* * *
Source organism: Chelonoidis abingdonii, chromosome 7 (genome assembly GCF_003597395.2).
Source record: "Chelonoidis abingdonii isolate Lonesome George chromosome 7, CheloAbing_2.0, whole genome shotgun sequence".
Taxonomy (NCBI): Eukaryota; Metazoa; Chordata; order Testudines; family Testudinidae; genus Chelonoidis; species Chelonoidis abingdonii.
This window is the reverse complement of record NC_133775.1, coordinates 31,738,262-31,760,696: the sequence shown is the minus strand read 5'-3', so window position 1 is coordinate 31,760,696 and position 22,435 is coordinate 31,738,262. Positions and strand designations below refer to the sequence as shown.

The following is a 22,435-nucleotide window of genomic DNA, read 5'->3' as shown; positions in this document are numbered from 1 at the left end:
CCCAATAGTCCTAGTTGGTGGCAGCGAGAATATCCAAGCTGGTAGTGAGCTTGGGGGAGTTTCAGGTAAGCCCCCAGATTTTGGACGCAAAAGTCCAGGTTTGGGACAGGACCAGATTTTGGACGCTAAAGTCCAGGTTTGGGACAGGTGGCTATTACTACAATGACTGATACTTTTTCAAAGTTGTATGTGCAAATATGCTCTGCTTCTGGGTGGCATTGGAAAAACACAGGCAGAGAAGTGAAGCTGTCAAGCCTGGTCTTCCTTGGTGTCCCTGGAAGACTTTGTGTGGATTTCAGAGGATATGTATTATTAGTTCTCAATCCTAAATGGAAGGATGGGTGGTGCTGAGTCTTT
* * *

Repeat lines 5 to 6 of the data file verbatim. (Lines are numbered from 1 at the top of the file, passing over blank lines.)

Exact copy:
The following is a 22,435-nucleotide window of genomic DNA, read 5'->3' as shown; positions in this document are numbered from 1 at the left end:
CCCAATAGTCCTAGTTGGTGGCAGCGAGAATATCCAAGCTGGTAGTGAGCTTGGGGGAGTTTCAGGTAAGCCCCCAGATTTTGGACGCAAAAGTCCAGGTTTGGGACAGGACCAGATTTTGGACGCTAAAGTCCAGGTTTGGGACAGGTGGCTATTACTACAATGACTGATACTTTTTCAAAGTTGTATGTGCAAATATGCTCTGCTTCTGGGTGGCATTGGAAAAACACAGGCAGAGAAGTGAAGCTGTCAAGCCTGGTCTTCCTTGGTGTCCCTGGAAGACTTTGTGTGGATTTCAGAGGATATGTATTATTAGTTCTCAATCCTAAATGGAAGGATGGGTGGTGCTGAGTCTTT